Sahara Coal Company No Number 1 1953
Seaboard Air Line 1200 1 1939
Scullin Steel Company 6 1 1951
St. Johns River Terminal Company (Southern) 8565 1 1940
St. Joseph Belt Railway 12 1 1947
St. Joseph Terminal Railway 1-2 2 1950
Soo Line 320 1 1939
Southern Pacific 1000, 1004-1016 14 1939-1941
Southern Railway 2002-2004, 2007-2011 8 1940-1947
Tennessee Coal & Iron Railroad 1000-1003 4 1948
Terminal Railroad Association Of St. Louis (TRRA) 501-508 8 1940-1947
Texas & New Orleans (SP) 11 1 1941
Union Railroad 455-476 22 1949-1950
U.S. Army 7001-7004 4 1942
Wabash Railroad 101-111 11 1939-1949
Warner Sand & Gravel Company 15 1 1953
Western Pacific 501-503 3 1939
Wheeling Steel Corporation 1001-1004 4 1946-1948

Production of the EMD SW1 ran between the early winter of 1939 and November, 1953. Due to their flexibility, reliability, and a cheap price tag numerous Class Is and shortlines purchased the model with some 661 in total built. Just as with many other models, it also found a lot of interest with industries (like Wheeling Steel, Warner Sand and Gravel, Republic Steel, and others) and even the U.S. Army bought four models. Two years after the model was developed, EMC and the Winton Engine Company became an official division of General Motors on January 1, 1941. Today, just as with the NW2, the EMD SW1 has stood the test of time and remains in operation in several different applications from short lines to excursion trains.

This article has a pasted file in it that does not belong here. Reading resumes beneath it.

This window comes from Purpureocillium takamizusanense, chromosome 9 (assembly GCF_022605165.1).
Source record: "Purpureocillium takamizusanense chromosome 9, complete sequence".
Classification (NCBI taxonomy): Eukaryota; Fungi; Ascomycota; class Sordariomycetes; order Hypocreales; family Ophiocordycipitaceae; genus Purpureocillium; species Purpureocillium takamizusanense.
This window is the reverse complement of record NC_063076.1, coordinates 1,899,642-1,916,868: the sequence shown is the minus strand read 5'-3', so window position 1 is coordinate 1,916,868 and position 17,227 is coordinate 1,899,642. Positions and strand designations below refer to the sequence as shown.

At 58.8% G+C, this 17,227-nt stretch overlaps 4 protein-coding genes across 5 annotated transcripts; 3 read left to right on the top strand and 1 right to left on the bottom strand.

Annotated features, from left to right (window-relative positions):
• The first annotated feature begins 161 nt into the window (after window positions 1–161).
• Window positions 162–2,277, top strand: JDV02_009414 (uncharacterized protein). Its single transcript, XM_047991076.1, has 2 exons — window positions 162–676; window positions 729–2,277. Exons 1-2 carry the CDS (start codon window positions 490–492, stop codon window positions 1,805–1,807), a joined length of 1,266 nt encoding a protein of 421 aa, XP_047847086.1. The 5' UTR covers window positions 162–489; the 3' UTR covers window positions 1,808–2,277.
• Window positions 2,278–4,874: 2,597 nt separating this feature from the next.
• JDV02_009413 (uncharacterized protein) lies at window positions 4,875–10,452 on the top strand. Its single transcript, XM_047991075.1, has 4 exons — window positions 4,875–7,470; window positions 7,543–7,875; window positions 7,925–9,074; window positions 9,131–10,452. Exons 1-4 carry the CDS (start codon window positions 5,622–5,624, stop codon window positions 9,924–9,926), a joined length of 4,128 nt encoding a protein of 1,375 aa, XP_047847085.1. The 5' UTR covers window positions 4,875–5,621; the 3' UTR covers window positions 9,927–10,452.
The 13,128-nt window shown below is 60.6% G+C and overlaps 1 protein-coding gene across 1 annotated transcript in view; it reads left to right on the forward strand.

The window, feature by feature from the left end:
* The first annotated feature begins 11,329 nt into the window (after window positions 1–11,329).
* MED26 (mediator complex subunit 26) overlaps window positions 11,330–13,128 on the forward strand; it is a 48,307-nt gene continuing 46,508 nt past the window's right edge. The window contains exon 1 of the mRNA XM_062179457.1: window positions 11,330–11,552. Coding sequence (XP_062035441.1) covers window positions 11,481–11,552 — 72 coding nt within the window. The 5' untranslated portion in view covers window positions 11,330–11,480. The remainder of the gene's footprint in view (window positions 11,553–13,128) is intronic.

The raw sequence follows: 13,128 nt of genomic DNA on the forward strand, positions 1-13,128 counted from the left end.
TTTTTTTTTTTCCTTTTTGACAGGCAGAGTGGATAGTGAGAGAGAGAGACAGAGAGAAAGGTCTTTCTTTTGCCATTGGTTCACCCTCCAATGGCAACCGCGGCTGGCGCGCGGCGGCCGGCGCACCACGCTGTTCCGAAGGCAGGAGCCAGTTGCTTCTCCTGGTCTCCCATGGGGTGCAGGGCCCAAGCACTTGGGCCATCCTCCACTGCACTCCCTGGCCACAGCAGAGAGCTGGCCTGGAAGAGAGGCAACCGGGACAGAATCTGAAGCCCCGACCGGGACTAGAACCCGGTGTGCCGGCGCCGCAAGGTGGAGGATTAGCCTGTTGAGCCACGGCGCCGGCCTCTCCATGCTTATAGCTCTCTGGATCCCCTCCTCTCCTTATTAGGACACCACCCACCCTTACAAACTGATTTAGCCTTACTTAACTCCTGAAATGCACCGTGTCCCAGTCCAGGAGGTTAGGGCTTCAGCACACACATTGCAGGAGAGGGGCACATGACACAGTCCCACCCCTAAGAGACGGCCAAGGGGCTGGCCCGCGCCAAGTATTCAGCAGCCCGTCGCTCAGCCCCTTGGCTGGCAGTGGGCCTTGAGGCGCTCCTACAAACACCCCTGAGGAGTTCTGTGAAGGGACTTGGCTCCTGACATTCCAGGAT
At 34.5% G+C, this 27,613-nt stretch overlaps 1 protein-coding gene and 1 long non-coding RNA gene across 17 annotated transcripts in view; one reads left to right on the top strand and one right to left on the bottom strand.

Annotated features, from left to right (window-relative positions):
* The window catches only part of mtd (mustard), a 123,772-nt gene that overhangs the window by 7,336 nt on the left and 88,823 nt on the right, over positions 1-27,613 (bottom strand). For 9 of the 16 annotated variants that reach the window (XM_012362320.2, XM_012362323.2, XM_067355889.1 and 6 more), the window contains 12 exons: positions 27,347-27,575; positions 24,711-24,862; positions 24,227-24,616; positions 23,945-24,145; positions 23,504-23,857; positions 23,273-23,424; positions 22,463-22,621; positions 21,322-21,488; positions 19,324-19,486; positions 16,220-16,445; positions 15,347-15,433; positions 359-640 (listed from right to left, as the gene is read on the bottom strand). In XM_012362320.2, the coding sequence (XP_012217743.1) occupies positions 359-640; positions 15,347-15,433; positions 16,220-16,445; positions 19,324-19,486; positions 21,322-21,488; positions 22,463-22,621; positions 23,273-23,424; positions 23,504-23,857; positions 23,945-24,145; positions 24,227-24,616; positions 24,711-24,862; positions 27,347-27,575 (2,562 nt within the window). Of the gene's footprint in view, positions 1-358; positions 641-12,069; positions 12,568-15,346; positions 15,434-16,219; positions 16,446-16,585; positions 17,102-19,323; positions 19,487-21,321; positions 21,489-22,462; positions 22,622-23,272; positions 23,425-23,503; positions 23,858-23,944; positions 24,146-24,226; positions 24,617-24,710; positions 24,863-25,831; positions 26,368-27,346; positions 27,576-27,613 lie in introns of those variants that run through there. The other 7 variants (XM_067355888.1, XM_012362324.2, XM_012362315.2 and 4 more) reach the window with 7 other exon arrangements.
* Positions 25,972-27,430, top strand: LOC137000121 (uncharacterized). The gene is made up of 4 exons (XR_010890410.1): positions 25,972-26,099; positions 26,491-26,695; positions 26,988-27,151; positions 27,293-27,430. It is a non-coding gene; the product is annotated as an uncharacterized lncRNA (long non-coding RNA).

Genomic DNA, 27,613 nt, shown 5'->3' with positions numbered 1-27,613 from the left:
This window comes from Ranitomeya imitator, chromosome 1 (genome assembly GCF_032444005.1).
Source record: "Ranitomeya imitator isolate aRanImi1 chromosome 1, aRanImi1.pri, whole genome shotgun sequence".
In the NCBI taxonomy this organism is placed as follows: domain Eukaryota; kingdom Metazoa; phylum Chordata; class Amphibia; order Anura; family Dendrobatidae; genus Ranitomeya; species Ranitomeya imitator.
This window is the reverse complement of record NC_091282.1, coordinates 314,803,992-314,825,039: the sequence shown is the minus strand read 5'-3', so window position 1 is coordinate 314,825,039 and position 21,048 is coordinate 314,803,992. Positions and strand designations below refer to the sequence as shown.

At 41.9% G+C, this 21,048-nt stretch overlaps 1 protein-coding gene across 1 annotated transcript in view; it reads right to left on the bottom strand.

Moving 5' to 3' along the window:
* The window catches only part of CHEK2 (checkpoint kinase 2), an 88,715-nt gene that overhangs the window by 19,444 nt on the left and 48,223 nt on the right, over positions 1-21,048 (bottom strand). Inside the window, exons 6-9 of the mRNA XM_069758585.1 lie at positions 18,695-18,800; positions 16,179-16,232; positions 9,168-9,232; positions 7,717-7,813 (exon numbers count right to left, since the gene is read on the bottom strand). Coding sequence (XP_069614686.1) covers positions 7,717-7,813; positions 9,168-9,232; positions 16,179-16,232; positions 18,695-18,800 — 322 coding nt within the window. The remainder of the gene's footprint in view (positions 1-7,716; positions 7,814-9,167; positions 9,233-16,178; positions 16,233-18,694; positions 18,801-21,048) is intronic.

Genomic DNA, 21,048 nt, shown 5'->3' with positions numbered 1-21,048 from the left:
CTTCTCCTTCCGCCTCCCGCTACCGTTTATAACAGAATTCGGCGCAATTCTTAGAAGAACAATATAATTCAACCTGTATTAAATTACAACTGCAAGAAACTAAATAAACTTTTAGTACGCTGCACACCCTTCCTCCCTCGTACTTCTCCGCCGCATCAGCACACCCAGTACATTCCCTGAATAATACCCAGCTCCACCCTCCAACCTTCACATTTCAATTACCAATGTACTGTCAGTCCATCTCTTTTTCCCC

Top Of Page

› EMD SW1

ADDITIONAL INFO



Photography Featured On This Site

Popular Train Ride Events